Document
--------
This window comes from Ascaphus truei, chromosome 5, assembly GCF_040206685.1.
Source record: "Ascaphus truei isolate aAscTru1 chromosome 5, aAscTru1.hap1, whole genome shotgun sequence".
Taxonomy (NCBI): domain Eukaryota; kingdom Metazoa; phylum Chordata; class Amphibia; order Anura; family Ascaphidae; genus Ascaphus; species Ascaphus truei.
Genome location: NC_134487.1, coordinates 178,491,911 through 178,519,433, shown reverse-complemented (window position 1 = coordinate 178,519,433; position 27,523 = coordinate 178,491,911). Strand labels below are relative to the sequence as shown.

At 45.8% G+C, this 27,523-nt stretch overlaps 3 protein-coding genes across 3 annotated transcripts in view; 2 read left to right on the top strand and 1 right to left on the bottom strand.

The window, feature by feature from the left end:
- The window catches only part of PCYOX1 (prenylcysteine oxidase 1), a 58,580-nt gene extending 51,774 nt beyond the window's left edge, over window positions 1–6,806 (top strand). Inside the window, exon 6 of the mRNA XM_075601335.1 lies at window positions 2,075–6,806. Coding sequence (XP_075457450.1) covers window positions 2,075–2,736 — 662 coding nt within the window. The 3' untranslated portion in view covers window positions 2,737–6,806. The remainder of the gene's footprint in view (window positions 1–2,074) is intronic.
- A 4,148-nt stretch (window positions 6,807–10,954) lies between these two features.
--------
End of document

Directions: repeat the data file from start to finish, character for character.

This window comes from Ascaphus truei, chromosome 5, assembly GCF_040206685.1.
Source record: "Ascaphus truei isolate aAscTru1 chromosome 5, aAscTru1.hap1, whole genome shotgun sequence".
Taxonomy (NCBI): domain Eukaryota; kingdom Metazoa; phylum Chordata; class Amphibia; order Anura; family Ascaphidae; genus Ascaphus; species Ascaphus truei.
Genome location: NC_134487.1, coordinates 178,491,911 through 178,519,433, shown reverse-complemented (window position 1 = coordinate 178,519,433; position 27,523 = coordinate 178,491,911). Strand labels below are relative to the sequence as shown.

At 45.8% G+C, this 27,523-nt stretch overlaps 3 protein-coding genes across 3 annotated transcripts in view; 2 read left to right on the top strand and 1 right to left on the bottom strand.

The window, feature by feature from the left end:
- The window catches only part of PCYOX1 (prenylcysteine oxidase 1), a 58,580-nt gene extending 51,774 nt beyond the window's left edge, over window positions 1–6,806 (top strand). Inside the window, exon 6 of the mRNA XM_075601335.1 lies at window positions 2,075–6,806. Coding sequence (XP_075457450.1) covers window positions 2,075–2,736 — 662 coding nt within the window. The 3' untranslated portion in view covers window positions 2,737–6,806. The remainder of the gene's footprint in view (window positions 1–2,074) is intronic.
- A 4,148-nt stretch (window positions 6,807–10,954) lies between these two features.